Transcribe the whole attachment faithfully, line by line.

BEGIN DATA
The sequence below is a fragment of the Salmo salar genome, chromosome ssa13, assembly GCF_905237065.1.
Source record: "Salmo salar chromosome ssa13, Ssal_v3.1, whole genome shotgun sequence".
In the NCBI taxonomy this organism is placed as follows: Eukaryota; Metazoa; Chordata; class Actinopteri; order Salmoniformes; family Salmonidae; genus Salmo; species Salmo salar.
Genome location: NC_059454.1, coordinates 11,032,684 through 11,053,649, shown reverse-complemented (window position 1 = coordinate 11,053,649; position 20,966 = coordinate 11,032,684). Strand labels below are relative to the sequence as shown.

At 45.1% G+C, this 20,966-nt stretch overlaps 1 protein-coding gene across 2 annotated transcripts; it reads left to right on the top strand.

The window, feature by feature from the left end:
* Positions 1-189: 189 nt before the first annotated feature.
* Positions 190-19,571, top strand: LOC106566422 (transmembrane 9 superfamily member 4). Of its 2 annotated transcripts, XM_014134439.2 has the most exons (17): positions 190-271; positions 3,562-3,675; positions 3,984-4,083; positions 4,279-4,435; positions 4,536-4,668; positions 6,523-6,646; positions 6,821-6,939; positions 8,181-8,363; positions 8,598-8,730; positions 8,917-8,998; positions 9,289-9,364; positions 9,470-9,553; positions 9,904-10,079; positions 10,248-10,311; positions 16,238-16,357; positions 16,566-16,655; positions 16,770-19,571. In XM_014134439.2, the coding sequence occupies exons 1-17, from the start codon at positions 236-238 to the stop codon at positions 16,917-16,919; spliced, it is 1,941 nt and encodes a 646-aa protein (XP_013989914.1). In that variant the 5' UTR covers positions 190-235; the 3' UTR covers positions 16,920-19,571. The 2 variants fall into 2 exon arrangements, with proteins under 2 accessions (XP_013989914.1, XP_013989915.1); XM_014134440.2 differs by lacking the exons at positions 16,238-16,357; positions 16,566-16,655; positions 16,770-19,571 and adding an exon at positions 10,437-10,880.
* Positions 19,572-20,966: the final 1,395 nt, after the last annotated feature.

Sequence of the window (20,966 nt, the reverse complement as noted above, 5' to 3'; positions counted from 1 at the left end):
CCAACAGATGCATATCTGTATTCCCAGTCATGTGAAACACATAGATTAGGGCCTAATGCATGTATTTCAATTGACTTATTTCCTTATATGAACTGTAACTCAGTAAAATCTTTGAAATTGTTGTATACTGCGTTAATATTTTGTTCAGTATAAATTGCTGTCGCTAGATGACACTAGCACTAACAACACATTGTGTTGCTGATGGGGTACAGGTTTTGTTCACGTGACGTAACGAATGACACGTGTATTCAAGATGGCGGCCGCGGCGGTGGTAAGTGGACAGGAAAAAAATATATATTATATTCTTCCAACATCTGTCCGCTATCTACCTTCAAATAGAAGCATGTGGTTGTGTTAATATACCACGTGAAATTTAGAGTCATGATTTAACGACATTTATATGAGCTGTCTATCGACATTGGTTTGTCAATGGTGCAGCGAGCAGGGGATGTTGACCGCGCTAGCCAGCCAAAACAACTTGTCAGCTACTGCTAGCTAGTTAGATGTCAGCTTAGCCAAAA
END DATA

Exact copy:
The sequence below is a fragment of the Salmo salar genome, chromosome ssa13, assembly GCF_905237065.1.
Source record: "Salmo salar chromosome ssa13, Ssal_v3.1, whole genome shotgun sequence".
In the NCBI taxonomy this organism is placed as follows: Eukaryota; Metazoa; Chordata; class Actinopteri; order Salmoniformes; family Salmonidae; genus Salmo; species Salmo salar.
Genome location: NC_059454.1, coordinates 11,032,684 through 11,053,649, shown reverse-complemented (window position 1 = coordinate 11,053,649; position 20,966 = coordinate 11,032,684). Strand labels below are relative to the sequence as shown.

At 45.1% G+C, this 20,966-nt stretch overlaps 1 protein-coding gene across 2 annotated transcripts; it reads left to right on the top strand.

The window, feature by feature from the left end:
* Positions 1-189: 189 nt before the first annotated feature.
* Positions 190-19,571, top strand: LOC106566422 (transmembrane 9 superfamily member 4). Of its 2 annotated transcripts, XM_014134439.2 has the most exons (17): positions 190-271; positions 3,562-3,675; positions 3,984-4,083; positions 4,279-4,435; positions 4,536-4,668; positions 6,523-6,646; positions 6,821-6,939; positions 8,181-8,363; positions 8,598-8,730; positions 8,917-8,998; positions 9,289-9,364; positions 9,470-9,553; positions 9,904-10,079; positions 10,248-10,311; positions 16,238-16,357; positions 16,566-16,655; positions 16,770-19,571. In XM_014134439.2, the coding sequence occupies exons 1-17, from the start codon at positions 236-238 to the stop codon at positions 16,917-16,919; spliced, it is 1,941 nt and encodes a 646-aa protein (XP_013989914.1). In that variant the 5' UTR covers positions 190-235; the 3' UTR covers positions 16,920-19,571. The 2 variants fall into 2 exon arrangements, with proteins under 2 accessions (XP_013989914.1, XP_013989915.1); XM_014134440.2 differs by lacking the exons at positions 16,238-16,357; positions 16,566-16,655; positions 16,770-19,571 and adding an exon at positions 10,437-10,880.
* Positions 19,572-20,966: the final 1,395 nt, after the last annotated feature.

Sequence of the window (20,966 nt, the reverse complement as noted above, 5' to 3'; positions counted from 1 at the left end):
CCAACAGATGCATATCTGTATTCCCAGTCATGTGAAACACATAGATTAGGGCCTAATGCATGTATTTCAATTGACTTATTTCCTTATATGAACTGTAACTCAGTAAAATCTTTGAAATTGTTGTATACTGCGTTAATATTTTGTTCAGTATAAATTGCTGTCGCTAGATGACACTAGCACTAACAACACATTGTGTTGCTGATGGGGTACAGGTTTTGTTCACGTGACGTAACGAATGACACGTGTATTCAAGATGGCGGCCGCGGCGGTGGTAAGTGGACAGGAAAAAAATATATATTATATTCTTCCAACATCTGTCCGCTATCTACCTTCAAATAGAAGCATGTGGTTGTGTTAATATACCACGTGAAATTTAGAGTCATGATTTAACGACATTTATATGAGCTGTCTATCGACATTGGTTTGTCAATGGTGCAGCGAGCAGGGGATGTTGACCGCGCTAGCCAGCCAAAACAACTTGTCAGCTACTGCTAGCTAGTTAGATGTCAGCTTAGCCAAAA